Margy’s father committed suicide and her struggle with his mental health symptoms didn’t end with his death. He was a hoarder. Margy, as his only child, was thrust into the role of going through her parents’ house after he passed. She was the one who had to hire help and a dumpster and motivate her mother to go through her belongings every single day until the house was cleaned out.
You might know someone with mental illness. Maybe it’s you; maybe a family member or friend. But it is someone you wish to see get better. You’ve seen them suffer, even while in treatment. Perhaps you have suffered as well. You wish there was another way for them to find help and hope in the darkness. Chazkeinu was created to offer that additional support to Orthodox Jewish women living with mental illness.
Joe Brikman joins us to share with us how he has come to thrive, despite adversity. As a boy, he was sexually abused by a female babysitter and at the age of 12, shortly after he told his parents, his father was diagnosed with cancer. Joe was sent off to a boarding school where, no matter his accomplishments, it seemed he could never live up to their strict expectations. This, combined with the flashbacks and issues he was dealing with, made him feel hopeless, and he attempted suicide on his 14th birthday.
When I heard Erin Bagwell share her perspective on her experience with Postpartum Depression (PPD), I knew I had to have her on the show. In this powerful and raw episode, we discuss our own experiences with mental health in early motherhood and what new moms often go through.
Bob Baker has been my virtual mentor for years. I have never actually met him before, but every morning, I listen to his podcast and let him guide me in speaking affirmations over my life. He is here today to share with us his own journey to embracing affirmations. Positivity had such a huge impact on my own healing, and Bob plays a big part in keeping that going in my daily life.
In 2010, Debbie DeMarco Bennett learned that she had borderline personality disorder, (BPD) was in and out of psychiatric hospitalizations, frequently threatening suicide, unable to keep a job and her relationships were very hot and very cold. Having grown up in the foster care system and being placed in group homes she had been working with her psychiatrist and therapist at the health organization Kaiser, where she received her diagnosis of BPD. Her psychiatrist introduced her to Dialectical Behavior Therapy, (DBT), and after she enrolled into treatment, she realized that she was not crazy, but rather, was just someone who felt deeply, intensely, and never really learned how to manage when difficulty surfaced.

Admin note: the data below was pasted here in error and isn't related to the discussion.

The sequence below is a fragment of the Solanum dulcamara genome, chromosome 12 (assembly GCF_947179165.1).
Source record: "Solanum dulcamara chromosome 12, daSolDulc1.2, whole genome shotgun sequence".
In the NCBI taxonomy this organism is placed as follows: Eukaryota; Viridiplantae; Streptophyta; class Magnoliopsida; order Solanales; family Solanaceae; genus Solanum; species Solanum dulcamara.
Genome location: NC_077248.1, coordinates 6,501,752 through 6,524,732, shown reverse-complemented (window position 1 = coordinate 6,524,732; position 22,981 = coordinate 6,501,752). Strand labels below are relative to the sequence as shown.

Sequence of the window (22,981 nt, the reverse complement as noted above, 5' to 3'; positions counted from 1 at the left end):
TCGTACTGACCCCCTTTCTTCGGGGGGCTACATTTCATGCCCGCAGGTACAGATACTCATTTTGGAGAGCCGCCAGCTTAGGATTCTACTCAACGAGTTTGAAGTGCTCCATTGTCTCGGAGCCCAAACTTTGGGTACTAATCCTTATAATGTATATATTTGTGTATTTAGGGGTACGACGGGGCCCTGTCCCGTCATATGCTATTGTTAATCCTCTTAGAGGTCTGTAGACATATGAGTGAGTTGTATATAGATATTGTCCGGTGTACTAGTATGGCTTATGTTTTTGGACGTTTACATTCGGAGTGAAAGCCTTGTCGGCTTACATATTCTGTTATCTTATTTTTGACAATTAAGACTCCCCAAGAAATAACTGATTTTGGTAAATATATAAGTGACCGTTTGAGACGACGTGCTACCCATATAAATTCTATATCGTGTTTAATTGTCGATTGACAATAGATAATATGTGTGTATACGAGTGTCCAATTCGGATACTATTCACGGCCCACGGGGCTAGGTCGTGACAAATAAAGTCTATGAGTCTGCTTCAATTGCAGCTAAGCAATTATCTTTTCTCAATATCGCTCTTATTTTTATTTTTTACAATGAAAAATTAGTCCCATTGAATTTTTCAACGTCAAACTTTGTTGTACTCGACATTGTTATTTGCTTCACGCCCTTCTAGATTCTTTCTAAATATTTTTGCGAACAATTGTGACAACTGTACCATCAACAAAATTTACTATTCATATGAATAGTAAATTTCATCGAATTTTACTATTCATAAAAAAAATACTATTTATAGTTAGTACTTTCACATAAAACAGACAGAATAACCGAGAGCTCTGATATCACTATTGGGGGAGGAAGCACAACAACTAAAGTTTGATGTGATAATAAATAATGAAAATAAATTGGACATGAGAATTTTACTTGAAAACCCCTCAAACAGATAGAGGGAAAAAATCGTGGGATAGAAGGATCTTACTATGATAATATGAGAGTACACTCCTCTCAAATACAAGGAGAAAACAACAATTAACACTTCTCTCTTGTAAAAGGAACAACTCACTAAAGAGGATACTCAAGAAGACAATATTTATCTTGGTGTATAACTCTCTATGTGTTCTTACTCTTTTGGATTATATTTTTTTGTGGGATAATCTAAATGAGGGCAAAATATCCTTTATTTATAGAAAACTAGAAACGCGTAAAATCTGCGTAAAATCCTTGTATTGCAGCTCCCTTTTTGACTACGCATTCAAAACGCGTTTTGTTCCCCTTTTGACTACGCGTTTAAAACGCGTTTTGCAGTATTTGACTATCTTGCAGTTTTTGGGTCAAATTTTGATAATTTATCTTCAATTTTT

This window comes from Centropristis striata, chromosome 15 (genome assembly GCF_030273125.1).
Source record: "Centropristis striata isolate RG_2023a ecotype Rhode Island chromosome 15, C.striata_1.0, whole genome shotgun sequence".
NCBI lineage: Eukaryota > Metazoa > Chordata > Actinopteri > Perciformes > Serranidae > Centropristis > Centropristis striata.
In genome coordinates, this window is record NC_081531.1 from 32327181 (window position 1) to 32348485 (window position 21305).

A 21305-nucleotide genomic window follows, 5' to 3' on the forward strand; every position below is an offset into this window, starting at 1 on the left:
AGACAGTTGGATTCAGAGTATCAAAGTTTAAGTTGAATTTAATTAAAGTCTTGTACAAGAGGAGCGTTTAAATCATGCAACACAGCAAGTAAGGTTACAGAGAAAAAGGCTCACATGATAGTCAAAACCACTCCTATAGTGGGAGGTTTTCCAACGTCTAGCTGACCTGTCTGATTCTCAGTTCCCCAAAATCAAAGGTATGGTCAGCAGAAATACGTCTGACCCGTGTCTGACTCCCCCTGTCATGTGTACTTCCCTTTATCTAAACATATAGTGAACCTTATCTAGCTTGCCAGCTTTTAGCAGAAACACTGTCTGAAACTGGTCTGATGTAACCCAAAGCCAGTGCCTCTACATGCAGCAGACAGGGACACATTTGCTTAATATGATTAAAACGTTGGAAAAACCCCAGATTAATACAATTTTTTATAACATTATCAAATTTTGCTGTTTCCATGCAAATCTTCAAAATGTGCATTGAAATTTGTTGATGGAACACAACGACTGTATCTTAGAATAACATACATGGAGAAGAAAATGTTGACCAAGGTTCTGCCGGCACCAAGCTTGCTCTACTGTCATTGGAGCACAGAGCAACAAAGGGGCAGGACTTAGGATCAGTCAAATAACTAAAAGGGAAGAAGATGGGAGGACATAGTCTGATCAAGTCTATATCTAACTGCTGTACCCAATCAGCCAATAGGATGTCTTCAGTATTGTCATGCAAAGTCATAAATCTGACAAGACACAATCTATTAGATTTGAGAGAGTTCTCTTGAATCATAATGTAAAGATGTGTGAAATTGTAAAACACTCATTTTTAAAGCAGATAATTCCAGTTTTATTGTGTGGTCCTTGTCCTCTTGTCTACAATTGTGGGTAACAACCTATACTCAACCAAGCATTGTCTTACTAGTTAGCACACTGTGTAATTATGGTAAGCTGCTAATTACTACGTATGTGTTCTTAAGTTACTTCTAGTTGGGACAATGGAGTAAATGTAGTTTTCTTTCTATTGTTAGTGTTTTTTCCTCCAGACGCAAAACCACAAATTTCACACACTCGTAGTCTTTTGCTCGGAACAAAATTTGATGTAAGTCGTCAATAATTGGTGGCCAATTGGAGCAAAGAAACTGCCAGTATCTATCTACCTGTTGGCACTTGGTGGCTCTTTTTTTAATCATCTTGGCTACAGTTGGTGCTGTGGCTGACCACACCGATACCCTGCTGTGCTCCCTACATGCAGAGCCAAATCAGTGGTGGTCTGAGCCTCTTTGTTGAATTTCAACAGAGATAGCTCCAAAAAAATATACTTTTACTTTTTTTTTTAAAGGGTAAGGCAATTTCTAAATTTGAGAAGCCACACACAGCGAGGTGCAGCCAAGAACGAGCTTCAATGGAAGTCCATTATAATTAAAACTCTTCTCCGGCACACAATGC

For the 20th anniversary of 9/11, I had the privilege of interviewing one of the few people who survived the attack from a higher floor in the tower. Ari Schonbrun worked on the 101st floor in the accounts receivables department of a stock market firm. Of their 960 employees in that office, only 302 survived. Most of those who lived were not in the office that day.
We asked Dr. Kobernick to come back because I have been getting tons of questions about Radical Acceptance, which is a building block of Dialectical Behavior Therapy (DBT). I’ve also noticed that our most popular episodes have been those about BPD (Borderline Personality Disorder) and DBT so, I knew we needed an expert to come in and talk about it some more.
Two experts in Dialectical Behavior Therapy (DBT), Drs. Galen and Aguirre, have just released a new book called DBT for Dummies. They are experts in explaining this to average people with no background in psychology. Together, we explore one of the basic tenets of DBT: radical acceptance. I tell clients about this practice all the time, and there’s always so many questions about how it works.
Jen shares how her close friends, family and even her own body had been trying to alert her to the unhealthiness of her romantic relationship, but she had not been willing to listen. Even when her intuition said something was not right, she could not find a logical reason to feel that way, so she stayed. She kept hoping it would turn out like she dreamed. It wasn’t until after the relationship ended that she realized most of the problems they were having stemmed from differing core values. It wasn’t that either one of them was a good or bad person at the fundamental level.